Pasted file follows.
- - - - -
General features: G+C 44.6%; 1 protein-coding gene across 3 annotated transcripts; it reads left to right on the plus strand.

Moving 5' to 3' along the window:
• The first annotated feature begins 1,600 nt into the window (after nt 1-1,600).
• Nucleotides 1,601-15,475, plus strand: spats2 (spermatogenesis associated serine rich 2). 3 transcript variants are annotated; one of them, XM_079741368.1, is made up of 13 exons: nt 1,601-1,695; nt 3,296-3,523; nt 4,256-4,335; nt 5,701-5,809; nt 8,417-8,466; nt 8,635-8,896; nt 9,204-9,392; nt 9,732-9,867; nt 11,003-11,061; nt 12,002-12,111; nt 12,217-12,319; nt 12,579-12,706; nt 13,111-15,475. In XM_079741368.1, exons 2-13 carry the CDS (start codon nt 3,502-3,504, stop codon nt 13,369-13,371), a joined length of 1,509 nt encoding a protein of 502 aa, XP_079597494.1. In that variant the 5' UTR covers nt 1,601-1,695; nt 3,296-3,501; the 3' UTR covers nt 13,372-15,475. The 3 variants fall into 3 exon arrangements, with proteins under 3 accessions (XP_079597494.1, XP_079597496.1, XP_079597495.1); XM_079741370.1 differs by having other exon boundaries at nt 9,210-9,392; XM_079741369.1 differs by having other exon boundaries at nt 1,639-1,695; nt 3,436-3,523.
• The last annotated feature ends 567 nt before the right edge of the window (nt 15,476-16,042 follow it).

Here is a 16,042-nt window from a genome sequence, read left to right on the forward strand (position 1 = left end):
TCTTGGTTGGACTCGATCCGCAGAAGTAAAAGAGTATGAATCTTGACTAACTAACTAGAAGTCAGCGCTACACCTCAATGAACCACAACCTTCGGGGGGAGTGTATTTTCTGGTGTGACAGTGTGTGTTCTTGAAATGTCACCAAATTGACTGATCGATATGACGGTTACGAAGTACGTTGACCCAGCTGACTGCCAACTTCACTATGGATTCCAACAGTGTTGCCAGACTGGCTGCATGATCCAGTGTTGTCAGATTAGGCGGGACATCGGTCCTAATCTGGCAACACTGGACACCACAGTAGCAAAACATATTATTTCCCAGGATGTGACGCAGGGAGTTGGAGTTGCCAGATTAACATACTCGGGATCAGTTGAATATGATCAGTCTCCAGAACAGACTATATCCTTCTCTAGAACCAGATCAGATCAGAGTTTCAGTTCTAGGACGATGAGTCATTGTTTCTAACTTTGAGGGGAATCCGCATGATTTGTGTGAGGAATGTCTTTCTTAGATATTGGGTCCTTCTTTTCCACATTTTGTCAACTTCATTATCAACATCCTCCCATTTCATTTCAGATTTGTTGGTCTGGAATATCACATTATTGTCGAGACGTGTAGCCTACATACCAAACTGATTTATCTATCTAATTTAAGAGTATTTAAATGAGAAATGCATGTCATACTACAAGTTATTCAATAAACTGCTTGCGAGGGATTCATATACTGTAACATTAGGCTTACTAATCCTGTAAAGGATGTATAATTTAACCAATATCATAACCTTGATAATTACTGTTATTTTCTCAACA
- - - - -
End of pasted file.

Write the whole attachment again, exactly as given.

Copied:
General features: G+C 44.6%; 1 protein-coding gene across 3 annotated transcripts; it reads left to right on the plus strand.

Moving 5' to 3' along the window:
• The first annotated feature begins 1,600 nt into the window (after nt 1-1,600).
• Nucleotides 1,601-15,475, plus strand: spats2 (spermatogenesis associated serine rich 2). 3 transcript variants are annotated; one of them, XM_079741368.1, is made up of 13 exons: nt 1,601-1,695; nt 3,296-3,523; nt 4,256-4,335; nt 5,701-5,809; nt 8,417-8,466; nt 8,635-8,896; nt 9,204-9,392; nt 9,732-9,867; nt 11,003-11,061; nt 12,002-12,111; nt 12,217-12,319; nt 12,579-12,706; nt 13,111-15,475. In XM_079741368.1, exons 2-13 carry the CDS (start codon nt 3,502-3,504, stop codon nt 13,369-13,371), a joined length of 1,509 nt encoding a protein of 502 aa, XP_079597494.1. In that variant the 5' UTR covers nt 1,601-1,695; nt 3,296-3,501; the 3' UTR covers nt 13,372-15,475. The 3 variants fall into 3 exon arrangements, with proteins under 3 accessions (XP_079597494.1, XP_079597496.1, XP_079597495.1); XM_079741370.1 differs by having other exon boundaries at nt 9,210-9,392; XM_079741369.1 differs by having other exon boundaries at nt 1,639-1,695; nt 3,436-3,523.
• The last annotated feature ends 567 nt before the right edge of the window (nt 15,476-16,042 follow it).

Here is a 16,042-nt window from a genome sequence, read left to right on the forward strand (position 1 = left end):
TCTTGGTTGGACTCGATCCGCAGAAGTAAAAGAGTATGAATCTTGACTAACTAACTAGAAGTCAGCGCTACACCTCAATGAACCACAACCTTCGGGGGGAGTGTATTTTCTGGTGTGACAGTGTGTGTTCTTGAAATGTCACCAAATTGACTGATCGATATGACGGTTACGAAGTACGTTGACCCAGCTGACTGCCAACTTCACTATGGATTCCAACAGTGTTGCCAGACTGGCTGCATGATCCAGTGTTGTCAGATTAGGCGGGACATCGGTCCTAATCTGGCAACACTGGACACCACAGTAGCAAAACATATTATTTCCCAGGATGTGACGCAGGGAGTTGGAGTTGCCAGATTAACATACTCGGGATCAGTTGAATATGATCAGTCTCCAGAACAGACTATATCCTTCTCTAGAACCAGATCAGATCAGAGTTTCAGTTCTAGGACGATGAGTCATTGTTTCTAACTTTGAGGGGAATCCGCATGATTTGTGTGAGGAATGTCTTTCTTAGATATTGGGTCCTTCTTTTCCACATTTTGTCAACTTCATTATCAACATCCTCCCATTTCATTTCAGATTTGTTGGTCTGGAATATCACATTATTGTCGAGACGTGTAGCCTACATACCAAACTGATTTATCTATCTAATTTAAGAGTATTTAAATGAGAAATGCATGTCATACTACAAGTTATTCAATAAACTGCTTGCGAGGGATTCATATACTGTAACATTAGGCTTACTAATCCTGTAAAGGATGTATAATTTAACCAATATCATAACCTTGATAATTACTGTTATTTTCTCAACA